At West Side Avenue I took a picture of the trolley. I validated my new ticket and took another picture. As I did, the operator blew his horn then waved his finger No! No! No! When I boarded, the operator said that no pictures were allowed from New Jersey Transit property. I told him that it had been in the press and that George Warrington, the former Amtrak Chief Executive Officer and Head of New Jersey Transit had rescinded that policy. The operator said no one bothered to tell him, so I agreed not to take any more pictures on this trip. I would now return to Hoboken Junction before getting the new mileage to Tonnelle Street. We went all the way back to Hoboken Junction where we turned left onto a new route for me. We ran along the New Jersey Transit yard lead and then ran under the New Jersey Transit mainline before entering the tunnel under the New Jersey Palisades. This route took us to 2nd Street. We ran along the New Jersey Palisades to 9th Street before we made a big "S" curve to Lincoln Harbor. We climbed up and over a highway that gave a great view of Manhattan. We then turned west to enter the Weehawken Tunnel under the New Jersey Palisades, which was originally the West Shore Railroad's main line. Inside this tunnel is the Bergen Line Avenue station. At the west end of the tunnel we returned to daylight and crossed over to arrive at Tonnelle Street station.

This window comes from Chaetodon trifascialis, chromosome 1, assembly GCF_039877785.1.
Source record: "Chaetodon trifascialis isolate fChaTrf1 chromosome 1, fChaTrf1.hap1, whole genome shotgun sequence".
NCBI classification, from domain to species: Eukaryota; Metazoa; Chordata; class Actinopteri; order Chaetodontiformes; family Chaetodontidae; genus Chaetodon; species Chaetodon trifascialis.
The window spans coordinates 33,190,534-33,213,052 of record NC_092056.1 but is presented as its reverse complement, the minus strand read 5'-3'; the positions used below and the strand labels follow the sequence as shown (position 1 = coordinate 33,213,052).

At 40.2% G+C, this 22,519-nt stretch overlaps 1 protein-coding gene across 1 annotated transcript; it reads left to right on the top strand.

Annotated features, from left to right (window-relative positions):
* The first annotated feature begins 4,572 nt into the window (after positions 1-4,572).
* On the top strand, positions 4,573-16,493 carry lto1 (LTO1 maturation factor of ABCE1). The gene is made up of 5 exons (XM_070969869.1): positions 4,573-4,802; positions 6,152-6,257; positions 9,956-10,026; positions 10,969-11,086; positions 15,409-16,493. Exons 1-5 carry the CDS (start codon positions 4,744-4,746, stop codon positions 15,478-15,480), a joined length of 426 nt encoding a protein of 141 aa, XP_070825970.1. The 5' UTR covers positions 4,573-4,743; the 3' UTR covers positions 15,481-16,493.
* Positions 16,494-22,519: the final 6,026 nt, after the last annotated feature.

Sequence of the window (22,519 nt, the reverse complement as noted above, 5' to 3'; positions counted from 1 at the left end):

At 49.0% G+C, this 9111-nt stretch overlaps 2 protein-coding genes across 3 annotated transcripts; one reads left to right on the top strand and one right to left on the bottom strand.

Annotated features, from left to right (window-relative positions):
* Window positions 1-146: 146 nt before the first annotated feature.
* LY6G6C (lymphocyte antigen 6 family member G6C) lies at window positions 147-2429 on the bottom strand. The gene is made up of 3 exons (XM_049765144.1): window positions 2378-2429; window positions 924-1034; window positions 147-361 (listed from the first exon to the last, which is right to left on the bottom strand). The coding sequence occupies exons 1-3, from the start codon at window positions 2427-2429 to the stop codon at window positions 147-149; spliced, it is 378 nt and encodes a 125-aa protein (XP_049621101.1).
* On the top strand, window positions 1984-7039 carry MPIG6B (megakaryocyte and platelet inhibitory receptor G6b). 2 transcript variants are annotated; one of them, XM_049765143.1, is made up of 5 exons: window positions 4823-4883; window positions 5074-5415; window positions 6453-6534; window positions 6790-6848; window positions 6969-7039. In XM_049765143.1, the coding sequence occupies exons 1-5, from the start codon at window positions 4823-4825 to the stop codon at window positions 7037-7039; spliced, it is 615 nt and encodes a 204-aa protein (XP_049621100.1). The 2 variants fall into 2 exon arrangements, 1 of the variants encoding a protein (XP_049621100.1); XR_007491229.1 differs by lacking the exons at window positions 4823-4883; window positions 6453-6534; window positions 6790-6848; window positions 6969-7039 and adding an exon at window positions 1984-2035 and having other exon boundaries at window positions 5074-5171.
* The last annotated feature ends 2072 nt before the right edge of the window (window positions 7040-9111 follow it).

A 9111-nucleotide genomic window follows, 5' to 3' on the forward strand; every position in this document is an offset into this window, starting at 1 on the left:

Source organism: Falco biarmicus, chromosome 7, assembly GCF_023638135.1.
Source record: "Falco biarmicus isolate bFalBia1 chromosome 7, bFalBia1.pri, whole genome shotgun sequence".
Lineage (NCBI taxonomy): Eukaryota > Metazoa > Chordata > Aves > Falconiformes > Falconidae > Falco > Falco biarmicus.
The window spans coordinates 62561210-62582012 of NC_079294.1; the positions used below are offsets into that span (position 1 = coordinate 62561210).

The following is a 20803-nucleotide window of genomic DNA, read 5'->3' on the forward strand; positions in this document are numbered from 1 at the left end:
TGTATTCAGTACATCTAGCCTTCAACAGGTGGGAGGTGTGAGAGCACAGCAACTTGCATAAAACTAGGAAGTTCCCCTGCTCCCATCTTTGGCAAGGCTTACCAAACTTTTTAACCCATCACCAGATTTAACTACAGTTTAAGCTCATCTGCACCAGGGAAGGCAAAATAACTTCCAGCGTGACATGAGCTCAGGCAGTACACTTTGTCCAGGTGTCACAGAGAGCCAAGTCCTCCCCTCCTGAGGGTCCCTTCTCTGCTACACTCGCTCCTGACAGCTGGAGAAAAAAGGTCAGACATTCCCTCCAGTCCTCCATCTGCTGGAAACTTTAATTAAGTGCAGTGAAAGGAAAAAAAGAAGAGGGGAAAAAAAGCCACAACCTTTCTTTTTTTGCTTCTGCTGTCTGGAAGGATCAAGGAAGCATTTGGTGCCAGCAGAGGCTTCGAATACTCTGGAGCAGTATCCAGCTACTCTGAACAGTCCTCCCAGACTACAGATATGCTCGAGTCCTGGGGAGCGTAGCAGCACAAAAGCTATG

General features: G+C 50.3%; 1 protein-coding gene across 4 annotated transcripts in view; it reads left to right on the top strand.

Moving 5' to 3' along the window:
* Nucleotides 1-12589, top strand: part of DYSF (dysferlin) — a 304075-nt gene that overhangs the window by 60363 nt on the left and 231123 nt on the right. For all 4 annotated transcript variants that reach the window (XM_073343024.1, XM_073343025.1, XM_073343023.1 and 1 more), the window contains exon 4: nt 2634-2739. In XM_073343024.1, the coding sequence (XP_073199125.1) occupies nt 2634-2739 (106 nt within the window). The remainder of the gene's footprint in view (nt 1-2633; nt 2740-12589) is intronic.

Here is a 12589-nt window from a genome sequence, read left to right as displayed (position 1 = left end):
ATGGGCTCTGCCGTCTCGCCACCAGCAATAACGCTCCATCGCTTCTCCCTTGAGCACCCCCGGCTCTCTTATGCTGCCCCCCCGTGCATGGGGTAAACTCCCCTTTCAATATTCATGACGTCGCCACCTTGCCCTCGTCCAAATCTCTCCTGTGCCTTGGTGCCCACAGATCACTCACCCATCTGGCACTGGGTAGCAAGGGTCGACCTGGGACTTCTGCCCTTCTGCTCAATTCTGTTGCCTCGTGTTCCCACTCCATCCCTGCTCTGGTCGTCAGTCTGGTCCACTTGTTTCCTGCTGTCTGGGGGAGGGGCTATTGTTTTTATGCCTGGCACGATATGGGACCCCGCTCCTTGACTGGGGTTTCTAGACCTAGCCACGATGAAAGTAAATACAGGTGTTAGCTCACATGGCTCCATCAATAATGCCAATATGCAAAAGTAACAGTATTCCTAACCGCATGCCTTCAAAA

I took a pair of pictures at the Tonnelle Street station. I saw a worker going into the rest station at this end of the line and asked about the NJT picture taking policy. She went inside to get an official answer and a minute later returned saying that the only place you are not allowed to take pictures is of passengers onboard their train. Stations and everywhere else was fine. I thought I saw a caboose across the street but it turned out to be a building with couplers added.
I returned to the east pedestrian bridge just as my train was coming out of the tunnel and into the station. I boarded this trolley back to Hoboken.